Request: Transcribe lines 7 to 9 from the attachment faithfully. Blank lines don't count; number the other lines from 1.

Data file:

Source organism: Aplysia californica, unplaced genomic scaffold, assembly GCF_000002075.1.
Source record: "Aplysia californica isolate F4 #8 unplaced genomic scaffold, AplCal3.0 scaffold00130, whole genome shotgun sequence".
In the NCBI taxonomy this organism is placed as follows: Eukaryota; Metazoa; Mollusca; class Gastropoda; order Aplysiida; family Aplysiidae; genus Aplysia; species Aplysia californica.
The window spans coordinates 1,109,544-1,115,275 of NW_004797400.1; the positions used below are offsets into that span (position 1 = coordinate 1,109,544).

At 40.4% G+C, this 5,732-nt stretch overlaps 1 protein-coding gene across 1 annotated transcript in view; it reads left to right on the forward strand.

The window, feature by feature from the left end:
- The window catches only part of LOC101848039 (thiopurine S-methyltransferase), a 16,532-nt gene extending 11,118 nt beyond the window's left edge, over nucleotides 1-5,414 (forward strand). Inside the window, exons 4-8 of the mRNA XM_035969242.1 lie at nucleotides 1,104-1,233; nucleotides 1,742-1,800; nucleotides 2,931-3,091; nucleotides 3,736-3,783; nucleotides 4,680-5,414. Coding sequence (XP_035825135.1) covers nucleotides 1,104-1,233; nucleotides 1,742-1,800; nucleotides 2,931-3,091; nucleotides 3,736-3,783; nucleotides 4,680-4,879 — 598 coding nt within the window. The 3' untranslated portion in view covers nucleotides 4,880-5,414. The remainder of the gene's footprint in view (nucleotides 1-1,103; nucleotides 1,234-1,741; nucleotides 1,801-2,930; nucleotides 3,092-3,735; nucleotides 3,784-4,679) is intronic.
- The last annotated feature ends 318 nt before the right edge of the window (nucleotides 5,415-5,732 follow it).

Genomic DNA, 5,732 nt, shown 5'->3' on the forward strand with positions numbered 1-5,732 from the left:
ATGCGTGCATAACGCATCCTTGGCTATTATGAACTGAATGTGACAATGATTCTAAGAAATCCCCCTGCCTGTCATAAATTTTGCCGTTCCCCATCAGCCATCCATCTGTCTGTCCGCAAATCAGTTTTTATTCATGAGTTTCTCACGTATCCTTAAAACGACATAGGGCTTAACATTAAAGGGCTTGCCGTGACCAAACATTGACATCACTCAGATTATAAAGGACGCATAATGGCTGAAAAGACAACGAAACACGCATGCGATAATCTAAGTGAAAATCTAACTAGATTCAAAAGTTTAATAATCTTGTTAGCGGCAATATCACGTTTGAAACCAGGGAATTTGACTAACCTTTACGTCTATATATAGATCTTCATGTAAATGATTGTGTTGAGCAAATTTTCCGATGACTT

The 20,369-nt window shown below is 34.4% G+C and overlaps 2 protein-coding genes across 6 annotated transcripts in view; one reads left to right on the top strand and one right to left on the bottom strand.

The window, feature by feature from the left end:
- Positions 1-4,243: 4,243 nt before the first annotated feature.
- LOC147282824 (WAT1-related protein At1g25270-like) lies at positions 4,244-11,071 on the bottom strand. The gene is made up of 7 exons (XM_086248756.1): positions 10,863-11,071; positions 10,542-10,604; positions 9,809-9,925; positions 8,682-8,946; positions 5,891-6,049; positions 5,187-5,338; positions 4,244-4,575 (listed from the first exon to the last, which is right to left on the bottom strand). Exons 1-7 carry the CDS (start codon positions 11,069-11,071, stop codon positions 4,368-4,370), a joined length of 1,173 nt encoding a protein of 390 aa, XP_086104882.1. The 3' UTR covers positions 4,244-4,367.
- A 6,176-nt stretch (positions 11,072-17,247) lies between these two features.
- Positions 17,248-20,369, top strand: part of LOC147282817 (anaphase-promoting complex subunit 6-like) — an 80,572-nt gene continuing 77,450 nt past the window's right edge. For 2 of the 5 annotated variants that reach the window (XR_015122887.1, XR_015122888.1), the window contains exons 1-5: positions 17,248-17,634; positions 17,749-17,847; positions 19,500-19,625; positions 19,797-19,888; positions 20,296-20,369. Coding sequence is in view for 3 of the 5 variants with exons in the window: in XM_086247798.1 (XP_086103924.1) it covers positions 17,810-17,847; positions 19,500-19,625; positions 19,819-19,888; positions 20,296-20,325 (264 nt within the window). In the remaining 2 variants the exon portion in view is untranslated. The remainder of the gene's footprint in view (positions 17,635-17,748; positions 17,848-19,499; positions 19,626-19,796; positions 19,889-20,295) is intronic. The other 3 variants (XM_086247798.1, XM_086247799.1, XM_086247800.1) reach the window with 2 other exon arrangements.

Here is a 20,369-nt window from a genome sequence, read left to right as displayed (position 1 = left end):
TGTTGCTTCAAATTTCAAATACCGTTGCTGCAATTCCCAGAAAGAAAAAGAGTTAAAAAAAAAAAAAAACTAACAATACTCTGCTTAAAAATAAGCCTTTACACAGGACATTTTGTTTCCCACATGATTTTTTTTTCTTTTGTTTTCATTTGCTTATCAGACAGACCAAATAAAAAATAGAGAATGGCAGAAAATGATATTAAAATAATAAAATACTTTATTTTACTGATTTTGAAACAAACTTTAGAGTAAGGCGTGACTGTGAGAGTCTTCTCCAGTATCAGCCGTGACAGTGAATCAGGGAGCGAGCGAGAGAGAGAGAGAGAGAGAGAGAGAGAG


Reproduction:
- The window catches only part of LOC101848039 (thiopurine S-methyltransferase), a 16,532-nt gene extending 11,118 nt beyond the window's left edge, over nucleotides 1-5,414 (forward strand). Inside the window, exons 4-8 of the mRNA XM_035969242.1 lie at nucleotides 1,104-1,233; nucleotides 1,742-1,800; nucleotides 2,931-3,091; nucleotides 3,736-3,783; nucleotides 4,680-5,414. Coding sequence (XP_035825135.1) covers nucleotides 1,104-1,233; nucleotides 1,742-1,800; nucleotides 2,931-3,091; nucleotides 3,736-3,783; nucleotides 4,680-4,879 — 598 coding nt within the window. The 3' untranslated portion in view covers nucleotides 4,880-5,414. The remainder of the gene's footprint in view (nucleotides 1-1,103; nucleotides 1,234-1,741; nucleotides 1,801-2,930; nucleotides 3,092-3,735; nucleotides 3,784-4,679) is intronic.
- The last annotated feature ends 318 nt before the right edge of the window (nucleotides 5,415-5,732 follow it).

Genomic DNA, 5,732 nt, shown 5'->3' on the forward strand with positions numbered 1-5,732 from the left: